Earth’s internal heat drives rapid ice flow, subglacial melting in Greenland

GreenlandThe town of Kulusuk in Southeast Greenland. NASAFrom Science Daily (h/t Raining Sky):

The North Atlantic Ocean is an area of active plate tectonics. Between 80 and 35 million years ago tectonic processes moved Greenland over an area of abnormally hot mantle material that still today is responsible for the volcanic activity of Iceland. The mantle material heated and thinned Greenland at depth producing a strong geothermal anomaly that spans a quarter of the land area of Greenland. That distant history of the North Atlantic region contributes to the present-day ice loss, suggests a new report.

To understand Greenland’s ice of today researchers have to go far back into Earth’s history. The island’s lithosphere has hot depths which originate in its distant geological past and cause Greenland’s ice to rapidly flow and melt from below. An anomaly zone crosses Greenland from west to east where present-day flow of heat from Earth’s interior is elevated. With this anomaly, an international team of geoscientists led by Irina Rogozhina and Alexey Petrunin from the GFZ German Research Centre for Geosciences could explain observations from radar and ice core drilling data that indicate a widespread melting beneath the ice sheet and increased sliding at the base of the ice that drives the rapid ice flow over a distance of 750 kilometres from the summit area of the Greenland ice sheet to the North Atlantic Ocean.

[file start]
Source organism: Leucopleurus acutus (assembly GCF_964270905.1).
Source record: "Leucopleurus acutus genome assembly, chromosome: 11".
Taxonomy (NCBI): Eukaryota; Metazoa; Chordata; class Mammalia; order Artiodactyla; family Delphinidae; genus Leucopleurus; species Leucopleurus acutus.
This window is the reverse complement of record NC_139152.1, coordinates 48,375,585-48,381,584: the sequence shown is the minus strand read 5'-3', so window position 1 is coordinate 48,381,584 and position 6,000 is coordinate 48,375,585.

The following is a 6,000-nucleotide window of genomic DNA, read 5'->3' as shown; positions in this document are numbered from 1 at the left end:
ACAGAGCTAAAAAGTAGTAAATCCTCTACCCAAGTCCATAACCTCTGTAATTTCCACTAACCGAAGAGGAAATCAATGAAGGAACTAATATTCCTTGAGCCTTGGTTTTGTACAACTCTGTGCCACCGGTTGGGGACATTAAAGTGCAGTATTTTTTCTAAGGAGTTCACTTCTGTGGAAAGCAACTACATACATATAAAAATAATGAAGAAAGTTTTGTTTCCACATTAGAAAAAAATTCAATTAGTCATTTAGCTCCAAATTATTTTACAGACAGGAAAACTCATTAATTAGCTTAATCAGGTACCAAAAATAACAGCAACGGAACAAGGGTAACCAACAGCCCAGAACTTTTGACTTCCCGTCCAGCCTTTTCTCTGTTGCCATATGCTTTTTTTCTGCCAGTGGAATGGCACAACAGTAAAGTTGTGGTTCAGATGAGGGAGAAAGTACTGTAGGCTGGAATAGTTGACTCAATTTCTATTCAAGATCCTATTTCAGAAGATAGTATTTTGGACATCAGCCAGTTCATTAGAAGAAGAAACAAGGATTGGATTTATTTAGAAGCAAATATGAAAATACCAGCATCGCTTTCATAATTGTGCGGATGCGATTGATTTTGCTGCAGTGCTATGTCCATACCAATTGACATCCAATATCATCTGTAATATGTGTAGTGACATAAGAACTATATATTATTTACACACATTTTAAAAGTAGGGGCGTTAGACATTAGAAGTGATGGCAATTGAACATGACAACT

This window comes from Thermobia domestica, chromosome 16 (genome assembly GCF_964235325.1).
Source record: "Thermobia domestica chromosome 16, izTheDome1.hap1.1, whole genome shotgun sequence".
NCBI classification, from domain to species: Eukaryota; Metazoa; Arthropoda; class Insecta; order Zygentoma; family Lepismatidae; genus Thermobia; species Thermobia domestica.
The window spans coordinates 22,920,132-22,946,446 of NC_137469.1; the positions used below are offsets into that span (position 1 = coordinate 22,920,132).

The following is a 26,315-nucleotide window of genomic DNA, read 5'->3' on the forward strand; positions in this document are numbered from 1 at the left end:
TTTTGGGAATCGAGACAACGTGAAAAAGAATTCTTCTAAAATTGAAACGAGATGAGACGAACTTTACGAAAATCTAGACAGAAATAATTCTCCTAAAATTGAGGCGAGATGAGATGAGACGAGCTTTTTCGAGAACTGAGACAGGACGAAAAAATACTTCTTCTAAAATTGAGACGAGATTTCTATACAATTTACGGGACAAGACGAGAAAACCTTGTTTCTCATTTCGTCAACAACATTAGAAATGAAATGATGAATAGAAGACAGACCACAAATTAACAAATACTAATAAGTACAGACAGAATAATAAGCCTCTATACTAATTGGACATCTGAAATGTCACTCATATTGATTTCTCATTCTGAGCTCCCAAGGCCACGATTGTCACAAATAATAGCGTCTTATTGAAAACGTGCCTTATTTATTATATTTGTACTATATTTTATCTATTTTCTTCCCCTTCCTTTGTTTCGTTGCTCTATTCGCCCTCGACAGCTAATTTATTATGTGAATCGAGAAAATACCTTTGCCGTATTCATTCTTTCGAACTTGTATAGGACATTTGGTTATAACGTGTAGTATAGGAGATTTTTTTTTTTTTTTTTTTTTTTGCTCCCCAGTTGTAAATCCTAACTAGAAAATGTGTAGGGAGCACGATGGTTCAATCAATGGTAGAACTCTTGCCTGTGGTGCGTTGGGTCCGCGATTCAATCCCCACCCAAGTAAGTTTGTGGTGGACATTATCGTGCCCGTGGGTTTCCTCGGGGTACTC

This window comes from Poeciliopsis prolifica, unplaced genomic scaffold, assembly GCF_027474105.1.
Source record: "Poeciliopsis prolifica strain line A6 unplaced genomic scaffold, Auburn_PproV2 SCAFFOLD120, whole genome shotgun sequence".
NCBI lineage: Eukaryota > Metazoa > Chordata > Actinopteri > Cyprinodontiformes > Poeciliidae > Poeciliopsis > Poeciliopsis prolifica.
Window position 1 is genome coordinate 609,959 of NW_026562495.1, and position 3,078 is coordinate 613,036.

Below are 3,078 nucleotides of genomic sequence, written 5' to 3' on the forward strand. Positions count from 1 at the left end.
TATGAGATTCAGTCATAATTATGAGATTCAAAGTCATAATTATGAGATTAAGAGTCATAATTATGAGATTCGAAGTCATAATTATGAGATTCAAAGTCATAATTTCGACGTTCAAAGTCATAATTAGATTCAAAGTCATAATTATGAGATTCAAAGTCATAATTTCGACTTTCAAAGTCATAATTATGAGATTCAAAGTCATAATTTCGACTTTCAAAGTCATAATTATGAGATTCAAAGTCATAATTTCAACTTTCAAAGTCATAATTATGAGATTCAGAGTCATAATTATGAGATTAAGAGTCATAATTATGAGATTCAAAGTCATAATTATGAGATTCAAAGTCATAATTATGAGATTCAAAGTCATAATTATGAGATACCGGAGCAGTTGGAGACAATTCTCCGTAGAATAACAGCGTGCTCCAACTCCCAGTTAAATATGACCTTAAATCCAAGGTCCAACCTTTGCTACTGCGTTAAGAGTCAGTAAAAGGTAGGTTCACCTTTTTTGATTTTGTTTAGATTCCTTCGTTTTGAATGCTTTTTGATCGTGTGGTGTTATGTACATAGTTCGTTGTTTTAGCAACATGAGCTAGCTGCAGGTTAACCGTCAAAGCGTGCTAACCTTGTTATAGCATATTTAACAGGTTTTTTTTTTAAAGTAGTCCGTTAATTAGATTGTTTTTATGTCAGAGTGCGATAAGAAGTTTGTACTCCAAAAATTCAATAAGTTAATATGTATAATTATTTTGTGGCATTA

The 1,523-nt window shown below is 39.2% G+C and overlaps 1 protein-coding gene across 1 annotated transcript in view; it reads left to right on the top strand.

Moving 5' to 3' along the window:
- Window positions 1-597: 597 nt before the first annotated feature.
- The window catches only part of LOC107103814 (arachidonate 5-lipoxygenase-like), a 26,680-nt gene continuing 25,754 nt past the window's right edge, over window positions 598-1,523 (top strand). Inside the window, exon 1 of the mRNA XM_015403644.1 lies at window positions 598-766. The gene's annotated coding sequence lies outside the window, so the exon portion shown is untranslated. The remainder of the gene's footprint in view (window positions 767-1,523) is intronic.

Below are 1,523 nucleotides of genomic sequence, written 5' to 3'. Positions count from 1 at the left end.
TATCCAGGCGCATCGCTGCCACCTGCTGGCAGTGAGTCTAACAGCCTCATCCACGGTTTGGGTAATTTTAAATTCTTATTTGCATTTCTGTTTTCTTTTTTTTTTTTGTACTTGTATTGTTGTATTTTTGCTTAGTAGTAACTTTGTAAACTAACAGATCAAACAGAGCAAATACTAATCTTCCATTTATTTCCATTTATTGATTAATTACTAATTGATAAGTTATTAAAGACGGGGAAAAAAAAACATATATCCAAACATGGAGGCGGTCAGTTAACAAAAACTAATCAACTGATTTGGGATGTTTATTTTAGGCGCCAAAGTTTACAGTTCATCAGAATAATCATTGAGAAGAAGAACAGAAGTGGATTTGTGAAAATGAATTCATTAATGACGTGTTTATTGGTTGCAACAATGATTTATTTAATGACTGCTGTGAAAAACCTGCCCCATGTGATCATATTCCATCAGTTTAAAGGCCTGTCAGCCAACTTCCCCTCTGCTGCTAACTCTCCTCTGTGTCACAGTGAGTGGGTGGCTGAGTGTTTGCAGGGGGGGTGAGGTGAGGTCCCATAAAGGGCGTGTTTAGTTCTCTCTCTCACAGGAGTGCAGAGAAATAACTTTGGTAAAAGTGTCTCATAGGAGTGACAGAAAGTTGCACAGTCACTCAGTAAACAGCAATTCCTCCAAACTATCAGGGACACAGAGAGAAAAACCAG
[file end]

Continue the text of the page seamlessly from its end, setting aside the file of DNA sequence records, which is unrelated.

The North Atlantic Ocean is an area of active plate tectonics. Between 80 and 35 million years ago tectonic processes moved Greenland over an area of abnormally hot mantle material that still today is responsible for the volcanic activity of Iceland. The mantle material heated and thinned Greenland at depth producing a strong geothermal anomaly that spans a quarter of the land area of Greenland. This ancient and long-lived source of heat has created a region where subglacial meltwater is abundant, lubricating the base of the ice and making it flow rapidly. The study indicates that about a half of the ice in north-central Greenland is resting on a thawed bed and that the meltwater is routed to the ocean through a dense hydrological network beneath the ice.

The team of geoscientists has now, for the first time, been able to prove strong coupling between processes deep in Earth’s interior with the flow dynamics and subglacial hydrology of large ice sheets: “The geothermal anomaly which resulted from the Icelandic mantle-plume tens of millions of years ago is an important motor for today’s hydrology under the ice sheet and for the high flow-rate of the ice,” explains Irina Rogozhina. “This, in turn, broadly influences the dynamic behavior of ice masses and must be included in studies of the future response to climate change.”

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